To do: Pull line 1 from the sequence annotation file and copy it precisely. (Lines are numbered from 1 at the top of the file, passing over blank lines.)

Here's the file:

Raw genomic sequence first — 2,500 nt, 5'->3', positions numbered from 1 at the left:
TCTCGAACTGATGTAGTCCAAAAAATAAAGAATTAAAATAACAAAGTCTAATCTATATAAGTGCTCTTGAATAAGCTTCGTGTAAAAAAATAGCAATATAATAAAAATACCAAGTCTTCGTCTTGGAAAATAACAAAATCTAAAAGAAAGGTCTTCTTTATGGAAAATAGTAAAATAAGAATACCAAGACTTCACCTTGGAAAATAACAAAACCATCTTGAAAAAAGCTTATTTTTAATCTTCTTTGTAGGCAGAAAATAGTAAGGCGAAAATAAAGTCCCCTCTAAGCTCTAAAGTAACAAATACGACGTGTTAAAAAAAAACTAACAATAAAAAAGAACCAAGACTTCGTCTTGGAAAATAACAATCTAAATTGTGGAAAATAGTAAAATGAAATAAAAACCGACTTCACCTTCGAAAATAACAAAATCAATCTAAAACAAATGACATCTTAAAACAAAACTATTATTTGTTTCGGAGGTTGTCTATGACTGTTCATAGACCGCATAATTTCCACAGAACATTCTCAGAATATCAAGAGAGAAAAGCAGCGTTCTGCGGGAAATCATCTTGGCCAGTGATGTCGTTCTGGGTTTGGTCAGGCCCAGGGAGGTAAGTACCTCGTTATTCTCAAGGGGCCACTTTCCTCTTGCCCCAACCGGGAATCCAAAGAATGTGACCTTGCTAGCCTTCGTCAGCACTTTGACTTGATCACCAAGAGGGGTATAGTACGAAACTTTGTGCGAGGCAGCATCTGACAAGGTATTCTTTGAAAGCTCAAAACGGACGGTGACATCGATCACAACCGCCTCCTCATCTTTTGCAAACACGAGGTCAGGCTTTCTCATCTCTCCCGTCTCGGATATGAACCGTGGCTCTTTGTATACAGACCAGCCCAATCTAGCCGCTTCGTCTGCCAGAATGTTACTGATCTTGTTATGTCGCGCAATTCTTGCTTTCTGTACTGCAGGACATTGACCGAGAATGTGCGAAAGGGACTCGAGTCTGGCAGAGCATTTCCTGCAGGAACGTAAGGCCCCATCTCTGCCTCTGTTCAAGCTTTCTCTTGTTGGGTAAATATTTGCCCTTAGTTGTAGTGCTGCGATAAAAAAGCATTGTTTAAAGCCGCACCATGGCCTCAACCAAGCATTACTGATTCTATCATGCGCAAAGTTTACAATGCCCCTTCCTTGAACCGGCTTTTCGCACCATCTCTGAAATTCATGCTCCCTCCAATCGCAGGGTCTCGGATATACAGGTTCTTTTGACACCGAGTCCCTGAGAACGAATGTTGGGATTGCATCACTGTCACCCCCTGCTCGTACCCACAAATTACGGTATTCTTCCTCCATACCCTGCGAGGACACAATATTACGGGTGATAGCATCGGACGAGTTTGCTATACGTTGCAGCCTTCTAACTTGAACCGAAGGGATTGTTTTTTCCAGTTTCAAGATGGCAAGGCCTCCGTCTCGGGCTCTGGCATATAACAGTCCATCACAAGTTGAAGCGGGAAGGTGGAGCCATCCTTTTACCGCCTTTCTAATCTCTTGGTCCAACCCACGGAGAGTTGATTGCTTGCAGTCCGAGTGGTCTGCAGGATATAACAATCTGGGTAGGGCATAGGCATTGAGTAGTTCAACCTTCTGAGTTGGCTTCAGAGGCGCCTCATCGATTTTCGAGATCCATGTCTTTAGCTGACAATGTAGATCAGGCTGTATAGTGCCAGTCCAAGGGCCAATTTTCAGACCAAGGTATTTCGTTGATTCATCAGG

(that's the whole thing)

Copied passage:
Raw genomic sequence first — 2,500 nt, 5'->3', positions numbered from 1 at the left: